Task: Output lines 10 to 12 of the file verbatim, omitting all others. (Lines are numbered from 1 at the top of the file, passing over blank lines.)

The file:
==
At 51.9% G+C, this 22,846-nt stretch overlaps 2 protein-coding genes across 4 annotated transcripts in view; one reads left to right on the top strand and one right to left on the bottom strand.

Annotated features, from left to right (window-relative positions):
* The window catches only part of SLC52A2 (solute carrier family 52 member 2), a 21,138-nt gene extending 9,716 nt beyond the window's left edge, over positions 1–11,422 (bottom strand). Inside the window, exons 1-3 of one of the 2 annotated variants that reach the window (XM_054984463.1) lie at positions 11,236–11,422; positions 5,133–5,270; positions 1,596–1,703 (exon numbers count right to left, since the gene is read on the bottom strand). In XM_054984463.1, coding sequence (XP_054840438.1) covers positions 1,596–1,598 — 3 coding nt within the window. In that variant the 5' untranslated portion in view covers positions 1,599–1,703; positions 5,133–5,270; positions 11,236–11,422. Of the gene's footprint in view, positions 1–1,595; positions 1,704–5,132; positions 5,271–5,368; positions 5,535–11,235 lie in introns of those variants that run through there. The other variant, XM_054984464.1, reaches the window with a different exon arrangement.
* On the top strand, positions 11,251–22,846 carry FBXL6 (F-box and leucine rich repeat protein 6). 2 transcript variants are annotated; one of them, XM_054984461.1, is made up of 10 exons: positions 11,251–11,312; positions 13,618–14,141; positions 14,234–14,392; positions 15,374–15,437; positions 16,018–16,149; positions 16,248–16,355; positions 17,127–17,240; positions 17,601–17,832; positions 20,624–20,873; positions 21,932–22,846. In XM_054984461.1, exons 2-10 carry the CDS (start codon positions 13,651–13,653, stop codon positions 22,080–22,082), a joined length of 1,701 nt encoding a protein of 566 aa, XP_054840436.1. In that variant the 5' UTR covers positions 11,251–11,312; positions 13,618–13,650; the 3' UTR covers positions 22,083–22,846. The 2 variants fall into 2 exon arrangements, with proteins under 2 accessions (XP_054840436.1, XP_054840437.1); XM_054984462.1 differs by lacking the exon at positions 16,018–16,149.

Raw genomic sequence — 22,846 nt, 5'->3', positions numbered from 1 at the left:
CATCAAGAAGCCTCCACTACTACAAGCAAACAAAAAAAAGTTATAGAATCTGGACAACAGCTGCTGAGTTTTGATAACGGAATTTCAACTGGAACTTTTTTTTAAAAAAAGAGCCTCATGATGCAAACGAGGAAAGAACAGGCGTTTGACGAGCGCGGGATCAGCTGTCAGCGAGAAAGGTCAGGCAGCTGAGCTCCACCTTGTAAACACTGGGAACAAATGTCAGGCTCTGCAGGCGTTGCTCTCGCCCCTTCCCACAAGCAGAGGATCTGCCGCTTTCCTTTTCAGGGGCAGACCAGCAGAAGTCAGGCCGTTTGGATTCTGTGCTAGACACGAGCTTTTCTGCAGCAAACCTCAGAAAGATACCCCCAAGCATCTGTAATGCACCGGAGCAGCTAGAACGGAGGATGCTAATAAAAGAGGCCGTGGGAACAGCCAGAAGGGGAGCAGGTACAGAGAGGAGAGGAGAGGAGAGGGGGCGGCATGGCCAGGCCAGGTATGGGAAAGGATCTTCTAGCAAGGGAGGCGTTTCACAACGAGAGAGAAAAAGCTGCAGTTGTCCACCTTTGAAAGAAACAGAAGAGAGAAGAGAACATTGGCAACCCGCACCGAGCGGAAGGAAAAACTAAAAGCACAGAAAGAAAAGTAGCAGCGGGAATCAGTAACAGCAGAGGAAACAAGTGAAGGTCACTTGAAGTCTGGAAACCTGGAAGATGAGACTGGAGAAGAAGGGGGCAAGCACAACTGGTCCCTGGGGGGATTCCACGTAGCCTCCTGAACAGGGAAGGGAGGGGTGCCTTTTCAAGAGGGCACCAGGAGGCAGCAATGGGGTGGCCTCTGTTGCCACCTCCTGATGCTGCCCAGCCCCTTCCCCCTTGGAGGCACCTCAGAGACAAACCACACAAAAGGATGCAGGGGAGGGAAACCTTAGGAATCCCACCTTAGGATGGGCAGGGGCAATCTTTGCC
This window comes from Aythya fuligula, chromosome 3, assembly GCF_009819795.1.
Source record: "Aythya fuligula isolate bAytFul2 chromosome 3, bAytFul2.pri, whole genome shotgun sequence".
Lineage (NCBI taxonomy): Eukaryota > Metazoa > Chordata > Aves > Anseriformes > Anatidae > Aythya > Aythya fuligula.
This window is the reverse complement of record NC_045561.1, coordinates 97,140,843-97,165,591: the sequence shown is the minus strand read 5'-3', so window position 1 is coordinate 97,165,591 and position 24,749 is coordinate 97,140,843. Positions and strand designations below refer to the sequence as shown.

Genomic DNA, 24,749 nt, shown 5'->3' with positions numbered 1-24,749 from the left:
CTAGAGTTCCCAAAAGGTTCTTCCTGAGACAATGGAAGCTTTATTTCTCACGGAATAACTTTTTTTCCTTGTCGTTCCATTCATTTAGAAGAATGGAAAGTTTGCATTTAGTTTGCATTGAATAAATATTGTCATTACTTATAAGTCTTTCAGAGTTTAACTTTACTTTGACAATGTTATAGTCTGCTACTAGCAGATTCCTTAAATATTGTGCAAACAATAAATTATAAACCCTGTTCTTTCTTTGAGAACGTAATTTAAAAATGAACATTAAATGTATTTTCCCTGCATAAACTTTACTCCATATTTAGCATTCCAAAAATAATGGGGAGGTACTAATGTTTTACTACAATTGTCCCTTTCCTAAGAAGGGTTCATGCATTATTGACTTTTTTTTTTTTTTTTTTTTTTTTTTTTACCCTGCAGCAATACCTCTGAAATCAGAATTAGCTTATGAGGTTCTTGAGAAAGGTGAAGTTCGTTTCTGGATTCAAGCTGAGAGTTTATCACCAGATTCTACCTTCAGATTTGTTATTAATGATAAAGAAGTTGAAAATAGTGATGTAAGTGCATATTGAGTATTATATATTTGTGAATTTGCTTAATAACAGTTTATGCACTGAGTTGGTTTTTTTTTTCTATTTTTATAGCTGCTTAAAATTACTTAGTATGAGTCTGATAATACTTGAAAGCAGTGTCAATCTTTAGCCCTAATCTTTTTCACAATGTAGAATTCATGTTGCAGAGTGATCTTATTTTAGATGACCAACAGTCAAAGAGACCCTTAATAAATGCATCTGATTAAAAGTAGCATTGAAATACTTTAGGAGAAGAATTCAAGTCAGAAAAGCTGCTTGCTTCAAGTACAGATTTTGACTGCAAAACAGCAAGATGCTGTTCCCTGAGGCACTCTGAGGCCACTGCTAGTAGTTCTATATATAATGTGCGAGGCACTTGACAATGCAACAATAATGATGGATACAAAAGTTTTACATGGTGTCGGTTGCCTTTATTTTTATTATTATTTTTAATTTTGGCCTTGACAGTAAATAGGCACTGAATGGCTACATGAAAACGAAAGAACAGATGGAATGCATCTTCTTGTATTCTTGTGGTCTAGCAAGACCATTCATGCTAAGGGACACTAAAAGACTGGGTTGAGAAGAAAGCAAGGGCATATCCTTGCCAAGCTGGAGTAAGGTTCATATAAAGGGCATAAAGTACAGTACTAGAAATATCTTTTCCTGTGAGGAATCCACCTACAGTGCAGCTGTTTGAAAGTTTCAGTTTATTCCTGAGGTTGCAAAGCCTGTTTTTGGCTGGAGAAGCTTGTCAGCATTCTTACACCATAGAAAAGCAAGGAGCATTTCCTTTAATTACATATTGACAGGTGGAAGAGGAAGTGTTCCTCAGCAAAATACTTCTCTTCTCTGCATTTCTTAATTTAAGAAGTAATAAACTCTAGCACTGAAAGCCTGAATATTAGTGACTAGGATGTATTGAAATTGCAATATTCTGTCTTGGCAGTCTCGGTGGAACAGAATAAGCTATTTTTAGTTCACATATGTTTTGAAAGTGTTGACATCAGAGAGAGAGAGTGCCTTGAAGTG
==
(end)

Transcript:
This window is the reverse complement of record NC_045561.1, coordinates 97,140,843-97,165,591: the sequence shown is the minus strand read 5'-3', so window position 1 is coordinate 97,165,591 and position 24,749 is coordinate 97,140,843. Positions and strand designations below refer to the sequence as shown.

Genomic DNA, 24,749 nt, shown 5'->3' with positions numbered 1-24,749 from the left:
CTAGAGTTCCCAAAAGGTTCTTCCTGAGACAATGGAAGCTTTATTTCTCACGGAATAACTTTTTTTCCTTGTCGTTCCATTCATTTAGAAGAATGGAAAGTTTGCATTTAGTTTGCATTGAATAAATATTGTCATTACTTATAAGTCTTTCAGAGTTTAACTTTACTTTGACAATGTTATAGTCTGCTACTAGCAGATTCCTTAAATATTGTGCAAACAATAAATTATAAACCCTGTTCTTTCTTTGAGAACGTAATTTAAAAATGAACATTAAATGTATTTTCCCTGCATAAACTTTACTCCATATTTAGCATTCCAAAAATAATGGGGAGGTACTAATGTTTTACTACAATTGTCCCTTTCCTAAGAAGGGTTCATGCATTATTGACTTTTTTTTTTTTTTTTTTTTTTTTTTTTACCCTGCAGCAATACCTCTGAAATCAGAATTAGCTTATGAGGTTCTTGAGAAAGGTGAAGTTCGTTTCTGGATTCAAGCTGAGAGTTTATCACCAGATTCTACCTTCAGATTTGTTATTAATGATAAAGAAGTTGAAAATAGTGATGTAAGTGCATATTGAGTATTATATATTTGTGAATTTGCTTAATAACAGTTTATGCACTGAGTTGGTTTTTTTTTTCTATTTTTATAGCTGCTTAAAATTACTTAGTATGAGTCTGATAATACTTGAAAGCAGTGTCAATCTTTAGCCCTAATCTTTTTCACAATGTAGAATTCATGTTGCAGAGTGATCTTATTTTAGATGACCAACAGTCAAAGAGACCCTTAATAAATGCATCTGATTAAAAGTAGCATTGAAATACTTTAGGAGAAGAATTCAAGTCAGAAAAGCTGCTTGCTTCAAGTACAGATTTTGACTGCAAAACAGCAAGATGCTGTTCCCTGAGGCACTCTGAGGCCACTGCTAGTAGTTCTATATATAATGTGCGAGGCACTTGACAATGCAACAATAATGATGGATACAAAAGTTTTACATGGTGTCGGTTGCCTTTATTTTTATTATTATTTTTAATTTTGGCCTTGACAGTAAATAGGCACTGAATGGCTACATGAAAACGAAAGAACAGATGGAATGCATCTTCTTGTATTCTTGTGGTCTAGCAAGACCATTCATGCTAAGGGACACTAAAAGACTGGGTTGAGAAGAAAGCAAGGGCATATCCTTGCCAAGCTGGAGTAAGGTTCATATAAAGGGCATAAAGTACAGTACTAGAAATATCTTTTCCTGTGAGGAATCCACCTACAGTGCAGCTGTTTGAAAGTTTCAGTTTATTCCTGAGGTTGCAAAGCCTGTTTTTGGCTGGAGAAGCTTGTCAGCATTCTTACACCATAGAAAAGCAAGGAGCATTTCCTTTAATTACATATTGACAGGTGGAAGAGGAAGTGTTCCTCAGCAAAATACTTCTCTTCTCTGCATTTCTTAATTTAAGAAGTAATAAACTCTAGCACTGAAAGCCTGAATATTAGTGACTAGGATGTATTGAAATTGCAATATTCTGTCTTGGCAGTCTCGGTGGAACAGAATAAGCTATTTTTAGTTCACATATGTTTTGAAAGTGTTGACATCAGAGAGAGAGAGTGCCTTGAAGTG